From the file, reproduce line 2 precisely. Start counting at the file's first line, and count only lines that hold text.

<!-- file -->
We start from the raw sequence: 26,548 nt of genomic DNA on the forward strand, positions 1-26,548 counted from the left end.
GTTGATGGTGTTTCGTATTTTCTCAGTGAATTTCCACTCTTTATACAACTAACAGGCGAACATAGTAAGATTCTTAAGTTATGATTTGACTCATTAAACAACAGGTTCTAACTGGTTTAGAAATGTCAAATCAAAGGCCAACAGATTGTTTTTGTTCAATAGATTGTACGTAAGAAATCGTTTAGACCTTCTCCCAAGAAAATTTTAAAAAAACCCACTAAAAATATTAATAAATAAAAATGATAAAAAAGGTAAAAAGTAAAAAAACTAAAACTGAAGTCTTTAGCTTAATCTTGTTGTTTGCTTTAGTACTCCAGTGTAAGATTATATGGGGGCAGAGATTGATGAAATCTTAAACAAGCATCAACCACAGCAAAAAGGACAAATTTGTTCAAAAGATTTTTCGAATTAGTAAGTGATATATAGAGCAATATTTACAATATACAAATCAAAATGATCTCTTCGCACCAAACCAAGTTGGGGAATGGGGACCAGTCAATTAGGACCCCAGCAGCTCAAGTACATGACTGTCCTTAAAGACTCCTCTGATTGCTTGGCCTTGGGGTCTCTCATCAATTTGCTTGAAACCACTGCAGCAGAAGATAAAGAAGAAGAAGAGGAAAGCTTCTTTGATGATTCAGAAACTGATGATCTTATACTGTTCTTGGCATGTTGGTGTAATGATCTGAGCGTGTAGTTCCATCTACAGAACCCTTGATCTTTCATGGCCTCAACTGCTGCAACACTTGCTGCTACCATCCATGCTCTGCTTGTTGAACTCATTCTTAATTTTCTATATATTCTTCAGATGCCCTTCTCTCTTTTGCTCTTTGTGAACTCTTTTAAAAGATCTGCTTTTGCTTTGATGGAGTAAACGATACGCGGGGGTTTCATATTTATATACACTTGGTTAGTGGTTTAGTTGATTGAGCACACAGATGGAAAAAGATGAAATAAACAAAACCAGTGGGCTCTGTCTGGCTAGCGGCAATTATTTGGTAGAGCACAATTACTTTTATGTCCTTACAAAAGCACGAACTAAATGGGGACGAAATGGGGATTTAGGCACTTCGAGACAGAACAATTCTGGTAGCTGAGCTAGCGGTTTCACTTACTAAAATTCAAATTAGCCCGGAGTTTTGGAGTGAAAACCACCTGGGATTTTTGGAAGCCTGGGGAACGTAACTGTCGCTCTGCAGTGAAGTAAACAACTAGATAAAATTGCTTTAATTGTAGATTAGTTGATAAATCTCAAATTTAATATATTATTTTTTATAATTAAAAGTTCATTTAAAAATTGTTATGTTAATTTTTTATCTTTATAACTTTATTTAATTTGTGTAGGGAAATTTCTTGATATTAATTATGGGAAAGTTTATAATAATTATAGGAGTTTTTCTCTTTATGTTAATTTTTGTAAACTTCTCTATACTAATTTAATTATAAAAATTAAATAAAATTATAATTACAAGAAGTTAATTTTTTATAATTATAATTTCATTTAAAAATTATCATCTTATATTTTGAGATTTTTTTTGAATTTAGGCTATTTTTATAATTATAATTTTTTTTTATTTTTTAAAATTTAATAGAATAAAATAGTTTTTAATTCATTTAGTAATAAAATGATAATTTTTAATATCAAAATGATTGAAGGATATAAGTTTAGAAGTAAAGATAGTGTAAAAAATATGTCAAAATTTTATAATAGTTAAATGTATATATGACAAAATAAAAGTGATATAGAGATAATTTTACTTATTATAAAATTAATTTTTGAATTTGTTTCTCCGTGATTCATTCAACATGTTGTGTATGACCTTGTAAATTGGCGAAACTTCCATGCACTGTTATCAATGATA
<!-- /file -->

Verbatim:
GTTGATGGTGTTTCGTATTTTCTCAGTGAATTTCCACTCTTTATACAACTAACAGGCGAACATAGTAAGATTCTTAAGTTATGATTTGACTCATTAAACAACAGGTTCTAACTGGTTTAGAAATGTCAAATCAAAGGCCAACAGATTGTTTTTGTTCAATAGATTGTACGTAAGAAATCGTTTAGACCTTCTCCCAAGAAAATTTTAAAAAAACCCACTAAAAATATTAATAAATAAAAATGATAAAAAAGGTAAAAAGTAAAAAAACTAAAACTGAAGTCTTTAGCTTAATCTTGTTGTTTGCTTTAGTACTCCAGTGTAAGATTATATGGGGGCAGAGATTGATGAAATCTTAAACAAGCATCAACCACAGCAAAAAGGACAAATTTGTTCAAAAGATTTTTCGAATTAGTAAGTGATATATAGAGCAATATTTACAATATACAAATCAAAATGATCTCTTCGCACCAAACCAAGTTGGGGAATGGGGACCAGTCAATTAGGACCCCAGCAGCTCAAGTACATGACTGTCCTTAAAGACTCCTCTGATTGCTTGGCCTTGGGGTCTCTCATCAATTTGCTTGAAACCACTGCAGCAGAAGATAAAGAAGAAGAAGAGGAAAGCTTCTTTGATGATTCAGAAACTGATGATCTTATACTGTTCTTGGCATGTTGGTGTAATGATCTGAGCGTGTAGTTCCATCTACAGAACCCTTGATCTTTCATGGCCTCAACTGCTGCAACACTTGCTGCTACCATCCATGCTCTGCTTGTTGAACTCATTCTTAATTTTCTATATATTCTTCAGATGCCCTTCTCTCTTTTGCTCTTTGTGAACTCTTTTAAAAGATCTGCTTTTGCTTTGATGGAGTAAACGATACGCGGGGGTTTCATATTTATATACACTTGGTTAGTGGTTTAGTTGATTGAGCACACAGATGGAAAAAGATGAAATAAACAAAACCAGTGGGCTCTGTCTGGCTAGCGGCAATTATTTGGTAGAGCACAATTACTTTTATGTCCTTACAAAAGCACGAACTAAATGGGGACGAAATGGGGATTTAGGCACTTCGAGACAGAACAATTCTGGTAGCTGAGCTAGCGGTTTCACTTACTAAAATTCAAATTAGCCCGGAGTTTTGGAGTGAAAACCACCTGGGATTTTTGGAAGCCTGGGGAACGTAACTGTCGCTCTGCAGTGAAGTAAACAACTAGATAAAATTGCTTTAATTGTAGATTAGTTGATAAATCTCAAATTTAATATATTATTTTTTATAATTAAAAGTTCATTTAAAAATTGTTATGTTAATTTTTTATCTTTATAACTTTATTTAATTTGTGTAGGGAAATTTCTTGATATTAATTATGGGAAAGTTTATAATAATTATAGGAGTTTTTCTCTTTATGTTAATTTTTGTAAACTTCTCTATACTAATTTAATTATAAAAATTAAATAAAATTATAATTACAAGAAGTTAATTTTTTATAATTATAATTTCATTTAAAAATTATCATCTTATATTTTGAGATTTTTTTTGAATTTAGGCTATTTTTATAATTATAATTTTTTTTTATTTTTTAAAATTTAATAGAATAAAATAGTTTTTAATTCATTTAGTAATAAAATGATAATTTTTAATATCAAAATGATTGAAGGATATAAGTTTAGAAGTAAAGATAGTGTAAAAAATATGTCAAAATTTTATAATAGTTAAATGTATATATGACAAAATAAAAGTGATATAGAGATAATTTTACTTATTATAAAATTAATTTTTGAATTTGTTTCTCCGTGATTCATTCAACATGTTGTGTATGACCTTGTAAATTGGCGAAACTTCCATGCACTGTTATCAATGATA